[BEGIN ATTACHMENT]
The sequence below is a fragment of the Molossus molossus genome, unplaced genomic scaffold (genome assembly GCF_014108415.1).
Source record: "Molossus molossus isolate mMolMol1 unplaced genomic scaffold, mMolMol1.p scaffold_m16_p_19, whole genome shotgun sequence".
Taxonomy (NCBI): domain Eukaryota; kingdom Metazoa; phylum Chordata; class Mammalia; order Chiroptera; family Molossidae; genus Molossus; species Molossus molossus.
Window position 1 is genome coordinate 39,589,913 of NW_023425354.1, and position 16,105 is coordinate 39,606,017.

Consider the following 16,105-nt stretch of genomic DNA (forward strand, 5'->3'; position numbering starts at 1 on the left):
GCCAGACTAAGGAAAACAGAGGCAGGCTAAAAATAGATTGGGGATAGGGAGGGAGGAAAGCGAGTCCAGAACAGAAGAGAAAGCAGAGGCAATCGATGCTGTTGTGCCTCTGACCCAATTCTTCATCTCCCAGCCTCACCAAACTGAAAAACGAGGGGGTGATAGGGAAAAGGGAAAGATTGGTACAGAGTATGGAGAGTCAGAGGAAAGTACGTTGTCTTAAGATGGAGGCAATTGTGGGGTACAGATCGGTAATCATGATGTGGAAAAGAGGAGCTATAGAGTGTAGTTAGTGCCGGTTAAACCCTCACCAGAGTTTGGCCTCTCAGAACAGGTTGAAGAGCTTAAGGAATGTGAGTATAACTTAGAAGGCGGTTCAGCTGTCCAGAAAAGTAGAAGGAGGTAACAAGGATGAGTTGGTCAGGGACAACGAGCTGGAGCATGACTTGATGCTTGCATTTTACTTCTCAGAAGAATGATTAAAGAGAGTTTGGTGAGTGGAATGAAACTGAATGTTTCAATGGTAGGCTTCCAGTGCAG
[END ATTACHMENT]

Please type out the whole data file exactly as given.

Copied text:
The sequence below is a fragment of the Molossus molossus genome, unplaced genomic scaffold (genome assembly GCF_014108415.1).
Source record: "Molossus molossus isolate mMolMol1 unplaced genomic scaffold, mMolMol1.p scaffold_m16_p_19, whole genome shotgun sequence".
Taxonomy (NCBI): domain Eukaryota; kingdom Metazoa; phylum Chordata; class Mammalia; order Chiroptera; family Molossidae; genus Molossus; species Molossus molossus.
Window position 1 is genome coordinate 39,589,913 of NW_023425354.1, and position 16,105 is coordinate 39,606,017.

Consider the following 16,105-nt stretch of genomic DNA (forward strand, 5'->3'; position numbering starts at 1 on the left):
GCCAGACTAAGGAAAACAGAGGCAGGCTAAAAATAGATTGGGGATAGGGAGGGAGGAAAGCGAGTCCAGAACAGAAGAGAAAGCAGAGGCAATCGATGCTGTTGTGCCTCTGACCCAATTCTTCATCTCCCAGCCTCACCAAACTGAAAAACGAGGGGGTGATAGGGAAAAGGGAAAGATTGGTACAGAGTATGGAGAGTCAGAGGAAAGTACGTTGTCTTAAGATGGAGGCAATTGTGGGGTACAGATCGGTAATCATGATGTGGAAAAGAGGAGCTATAGAGTGTAGTTAGTGCCGGTTAAACCCTCACCAGAGTTTGGCCTCTCAGAACAGGTTGAAGAGCTTAAGGAATGTGAGTATAACTTAGAAGGCGGTTCAGCTGTCCAGAAAAGTAGAAGGAGGTAACAAGGATGAGTTGGTCAGGGACAACGAGCTGGAGCATGACTTGATGCTTGCATTTTACTTCTCAGAAGAATGATTAAAGAGAGTTTGGTGAGTGGAATGAAACTGAATGTTTCAATGGTAGGCTTCCAGTGCAG